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The global increase in atmospheric temperature rise combined with the rapid growth of previously underdeveloped climate zones presents a growing need for low cost solutions that serve those without access to modern technologies. However, when an emphasis on emerging issues in high performance building design exists in core architectural education, there is often a tendency towards expensive, high-tech strategies. In fact, students without a comprehensive understanding of basic building physics are exploring flashy, high-tech building facades as the primary means to reduce energy consumption. The integration of digital simulation and energy modeling tools often empowers innovation yet enables an already tech-savvy generation to lean on digital outputs without a solid understanding of the physical metrics.
In response, this study employs project-based learning to empower students to use tangible, physical experiments as part of the design process to make informed, climate-specific decisions about building systems and facades. It addresses methods to analyze, explore, and communicate underlying building science principles with low-cost, low-tech tools to enable the development of accessible technologies, materials and assemblies. Using the hand in tandem with digital tools, students use advanced methods to explore the most basic of building science principles. Students created devices, which are used to quickly and affordably communicate thermal and hygric phenomena, without specifically quantifying heat and mass transfer values. The author discovered that the design of the experimental setup was often more meaningful than the data itself. Student projects explored, among others, the thermal properties of air, latent heat, solar shading, and passive dehumidification strategies.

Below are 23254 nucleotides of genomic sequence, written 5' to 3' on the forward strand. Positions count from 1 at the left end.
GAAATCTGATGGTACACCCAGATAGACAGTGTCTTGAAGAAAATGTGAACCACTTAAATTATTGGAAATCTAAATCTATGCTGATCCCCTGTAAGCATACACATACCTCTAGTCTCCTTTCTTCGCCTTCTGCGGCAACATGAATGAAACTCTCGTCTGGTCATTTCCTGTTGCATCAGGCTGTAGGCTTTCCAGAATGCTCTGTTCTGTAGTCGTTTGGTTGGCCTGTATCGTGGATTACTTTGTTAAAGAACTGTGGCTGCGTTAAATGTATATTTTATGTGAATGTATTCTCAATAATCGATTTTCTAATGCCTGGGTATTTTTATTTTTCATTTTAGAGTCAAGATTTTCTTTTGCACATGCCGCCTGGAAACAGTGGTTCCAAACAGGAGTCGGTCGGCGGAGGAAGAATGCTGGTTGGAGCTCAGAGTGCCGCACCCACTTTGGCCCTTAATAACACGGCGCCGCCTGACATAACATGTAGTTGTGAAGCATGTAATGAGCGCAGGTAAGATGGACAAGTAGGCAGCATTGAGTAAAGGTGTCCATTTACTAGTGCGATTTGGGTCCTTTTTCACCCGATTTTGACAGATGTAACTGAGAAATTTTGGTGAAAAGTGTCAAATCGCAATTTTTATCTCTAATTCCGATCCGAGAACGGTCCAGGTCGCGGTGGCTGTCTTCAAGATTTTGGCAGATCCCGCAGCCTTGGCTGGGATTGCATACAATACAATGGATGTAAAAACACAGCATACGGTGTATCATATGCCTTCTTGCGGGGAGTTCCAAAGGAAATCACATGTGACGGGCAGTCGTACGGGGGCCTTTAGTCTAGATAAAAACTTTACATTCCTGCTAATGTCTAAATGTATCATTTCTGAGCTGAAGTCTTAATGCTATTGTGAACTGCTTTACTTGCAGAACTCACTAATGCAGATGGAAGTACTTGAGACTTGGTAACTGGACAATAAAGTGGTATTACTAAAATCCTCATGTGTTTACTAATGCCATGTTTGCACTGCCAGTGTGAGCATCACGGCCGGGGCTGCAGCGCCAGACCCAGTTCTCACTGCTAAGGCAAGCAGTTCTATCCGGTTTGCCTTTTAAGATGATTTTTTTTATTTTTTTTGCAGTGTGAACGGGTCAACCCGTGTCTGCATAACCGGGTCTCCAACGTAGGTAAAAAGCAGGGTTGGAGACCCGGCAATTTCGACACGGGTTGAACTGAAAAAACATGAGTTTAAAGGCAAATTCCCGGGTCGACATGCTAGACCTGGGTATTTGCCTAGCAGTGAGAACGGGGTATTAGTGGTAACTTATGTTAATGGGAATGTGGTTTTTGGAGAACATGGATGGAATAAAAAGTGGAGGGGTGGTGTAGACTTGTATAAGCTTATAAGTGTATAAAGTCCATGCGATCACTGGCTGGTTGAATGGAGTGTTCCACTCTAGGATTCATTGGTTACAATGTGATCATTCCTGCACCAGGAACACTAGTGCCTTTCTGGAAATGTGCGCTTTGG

The global increase in atmospheric temperature rise combined with the rapid growth of previously underdeveloped climate zones presents a growing need for low-cost solutions that serve those without access to
The integration of digital simulation and energy modeling instruments can empower innovation, yet these increasingly user-friendly tools can enable an already tech-savvy generation to lean on digital outputs without a
The course was open to upper-level undergraduate or graduate students of all disciplines with a basic understanding of thermodynamic principles in buildings & materials. Architecture students were expected to have
Student projects not addressed in this paper explored thermal properties of air, latent heat, solar shading and sound transfer, among others. This section explores the experimental procedures and performance implications
The projects presented in this paper are significant not because of the specific findings, but because of the experience gathered while generating these results. The data from the first project
An interdisciplinary group of students created small-scale apparatuses, which were used to quickly and affordably communicate thermal and hygric phenomena in building materials without specifically quantifying heat and mass transfer
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